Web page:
Calvin Coolidge Says, December 23, 1930

Date: December 23, 1930

Location: Northampton, MA

Summary: Opinion on workmen’s compensation.

(Original document available here)

A sound system of unemployment insurance requires solving many difficult problems. Some employees work from the sense of duty, others for gain, for independence and power, still others to save themselves from want. It has always been supposed that strong motives were necessary to insure continous effort.

If unemployment insurance were like life and accident insurance the problem would be simple. Each would take what he wanted and pay for it. But it is generally proposed that the employer and the public treasury should pay part of the cost as in workmen’s compensation. If when unemployed he is to receive something he did not pay for, no one can say how that would affect the will of the wage earner to hold his place by doing his best. Evidently, the morale would be lowered. Another problem will be the person idle because he’ does or does not belong to a union.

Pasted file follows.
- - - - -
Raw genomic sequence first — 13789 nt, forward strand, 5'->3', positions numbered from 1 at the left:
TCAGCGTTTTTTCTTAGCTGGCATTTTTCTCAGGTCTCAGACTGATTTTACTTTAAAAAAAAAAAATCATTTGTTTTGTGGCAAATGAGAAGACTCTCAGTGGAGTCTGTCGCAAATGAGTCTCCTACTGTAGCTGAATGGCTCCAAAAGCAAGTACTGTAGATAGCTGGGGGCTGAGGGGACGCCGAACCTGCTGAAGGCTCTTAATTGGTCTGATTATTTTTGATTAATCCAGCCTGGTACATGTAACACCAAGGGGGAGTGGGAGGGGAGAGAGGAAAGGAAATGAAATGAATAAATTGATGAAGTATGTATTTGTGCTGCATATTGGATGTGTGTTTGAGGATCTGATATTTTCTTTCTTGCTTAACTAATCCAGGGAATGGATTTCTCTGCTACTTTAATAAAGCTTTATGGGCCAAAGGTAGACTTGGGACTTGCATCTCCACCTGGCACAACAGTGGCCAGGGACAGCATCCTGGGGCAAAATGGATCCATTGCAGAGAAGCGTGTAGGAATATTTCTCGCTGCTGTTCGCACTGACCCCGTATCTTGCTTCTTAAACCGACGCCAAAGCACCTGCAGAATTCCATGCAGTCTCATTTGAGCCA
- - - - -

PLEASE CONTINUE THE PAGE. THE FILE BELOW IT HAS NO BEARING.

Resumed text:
The duty to relieve unemployment is plain, but not even the unemployed have a right to what they do not earn. Charity is self-existent. Employer and employee are ·on a business, not a charitable relationship.

Citation: Calvin Coolidge Says: Dispatches Written by Former-President Coolidge and Syndicated to Newspapers in 1930-1931 (Calvin Coolidge Memorial Foundation)

The Coolidge Foundation gratefully acknowledges the volunteer efforts of Jill Leavitt who prepared this document for digital publication.

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